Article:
Helping Toddlers Learn Rules
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By the time your child is a year old, she understands some words and is probably able
to say a few. But, your child cant think ahead about what might happen and she can
only decide between the most basic choices.
How can you help your child learn rules so he can eventually learn to manage his own
behavior? Here are a few suggestions:
- First, be brief. Use short, simple phrases and repeat when necessary.
- Second, be clear. Your toddler can understand the difference between splashing and not
splashing in the bath---but cannot understand that splashing is ok if you dont get
water on the floor.
- Third, be specific. Tell your child what he can and cannot do. If your child is throwing
blocks, tell him "Blocks are not for throwing" "Here, stack the blocks like
this". Or, you could redirect and substitute by saying "Blocks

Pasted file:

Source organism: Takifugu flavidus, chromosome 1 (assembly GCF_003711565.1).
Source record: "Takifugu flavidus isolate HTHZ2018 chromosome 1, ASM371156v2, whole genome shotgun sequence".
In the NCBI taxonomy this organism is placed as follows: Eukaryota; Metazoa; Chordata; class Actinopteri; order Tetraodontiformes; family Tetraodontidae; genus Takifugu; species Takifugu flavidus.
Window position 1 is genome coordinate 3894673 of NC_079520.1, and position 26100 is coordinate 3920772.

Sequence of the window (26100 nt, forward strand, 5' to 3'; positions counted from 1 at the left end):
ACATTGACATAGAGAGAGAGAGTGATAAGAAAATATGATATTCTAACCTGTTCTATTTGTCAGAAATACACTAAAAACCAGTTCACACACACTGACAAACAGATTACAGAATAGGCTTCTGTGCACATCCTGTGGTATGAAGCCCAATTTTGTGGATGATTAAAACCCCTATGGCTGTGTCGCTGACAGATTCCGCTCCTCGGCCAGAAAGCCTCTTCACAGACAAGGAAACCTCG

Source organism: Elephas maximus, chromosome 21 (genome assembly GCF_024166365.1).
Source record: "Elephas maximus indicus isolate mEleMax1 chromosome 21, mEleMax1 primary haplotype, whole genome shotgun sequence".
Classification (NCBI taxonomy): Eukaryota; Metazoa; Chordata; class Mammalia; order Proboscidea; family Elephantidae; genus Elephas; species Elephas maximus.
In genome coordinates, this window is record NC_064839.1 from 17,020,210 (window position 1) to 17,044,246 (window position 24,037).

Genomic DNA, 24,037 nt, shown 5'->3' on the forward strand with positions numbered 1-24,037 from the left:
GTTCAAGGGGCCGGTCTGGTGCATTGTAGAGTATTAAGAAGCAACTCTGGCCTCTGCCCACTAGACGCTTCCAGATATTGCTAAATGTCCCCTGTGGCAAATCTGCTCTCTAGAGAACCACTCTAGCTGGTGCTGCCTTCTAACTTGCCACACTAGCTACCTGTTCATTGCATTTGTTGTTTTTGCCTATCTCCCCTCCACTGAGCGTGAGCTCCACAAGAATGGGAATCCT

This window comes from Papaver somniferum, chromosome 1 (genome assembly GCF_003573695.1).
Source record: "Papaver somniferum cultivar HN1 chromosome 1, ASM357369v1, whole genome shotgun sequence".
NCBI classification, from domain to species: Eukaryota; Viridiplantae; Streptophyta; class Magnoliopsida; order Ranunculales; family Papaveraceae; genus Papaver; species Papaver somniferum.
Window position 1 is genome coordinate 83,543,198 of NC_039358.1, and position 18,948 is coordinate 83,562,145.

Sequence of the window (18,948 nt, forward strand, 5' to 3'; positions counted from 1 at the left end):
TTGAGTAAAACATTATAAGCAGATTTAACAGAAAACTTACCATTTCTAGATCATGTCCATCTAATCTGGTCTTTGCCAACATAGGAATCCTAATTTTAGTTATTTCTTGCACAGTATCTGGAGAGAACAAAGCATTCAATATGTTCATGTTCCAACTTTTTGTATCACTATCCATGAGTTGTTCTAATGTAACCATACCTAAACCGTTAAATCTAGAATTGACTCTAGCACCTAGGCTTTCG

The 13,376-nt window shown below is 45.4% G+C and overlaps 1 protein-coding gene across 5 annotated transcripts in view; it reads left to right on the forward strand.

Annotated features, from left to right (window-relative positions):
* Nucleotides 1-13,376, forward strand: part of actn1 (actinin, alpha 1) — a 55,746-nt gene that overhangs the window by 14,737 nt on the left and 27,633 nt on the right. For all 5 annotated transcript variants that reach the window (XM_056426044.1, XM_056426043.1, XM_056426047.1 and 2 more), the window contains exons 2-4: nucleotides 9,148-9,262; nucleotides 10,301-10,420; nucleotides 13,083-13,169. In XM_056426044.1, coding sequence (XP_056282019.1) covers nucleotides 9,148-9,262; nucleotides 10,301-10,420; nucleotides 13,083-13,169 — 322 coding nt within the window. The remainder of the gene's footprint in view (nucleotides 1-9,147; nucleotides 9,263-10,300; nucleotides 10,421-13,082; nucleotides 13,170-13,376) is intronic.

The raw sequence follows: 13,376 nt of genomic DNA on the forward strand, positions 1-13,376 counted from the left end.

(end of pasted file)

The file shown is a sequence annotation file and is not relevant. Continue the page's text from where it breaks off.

are not for throwing----Here is a sponge ball that you can throw".
- Fourth, be consistent. A child can adjust to small differences in rules, such as minor
differences between parents rules and the child care providers rules. However,
dont forbid an activity---like jumping on the bed one day and then allow it the
next. Although we do need to be flexible, its generally best for young children to
be consistent in the rules we set.
- Finally, remember that feelings are okay. Children will do things that make parents and
caregivers angry. When you feel angry, admit it---but dont make your child feel like
a bad person because she behaved in a bad way. Admit your own anger without yelling,
calling names or hitting. You will then be teaching your child to express angry feelings
without hurting others.
6119 "Positive Discipline and Child Guidance" University of Missouri
Diana Milne, MilneD@missouri.edu
Regional Specialist, Human Development
Clay County, Missouri
University of Missouri Extension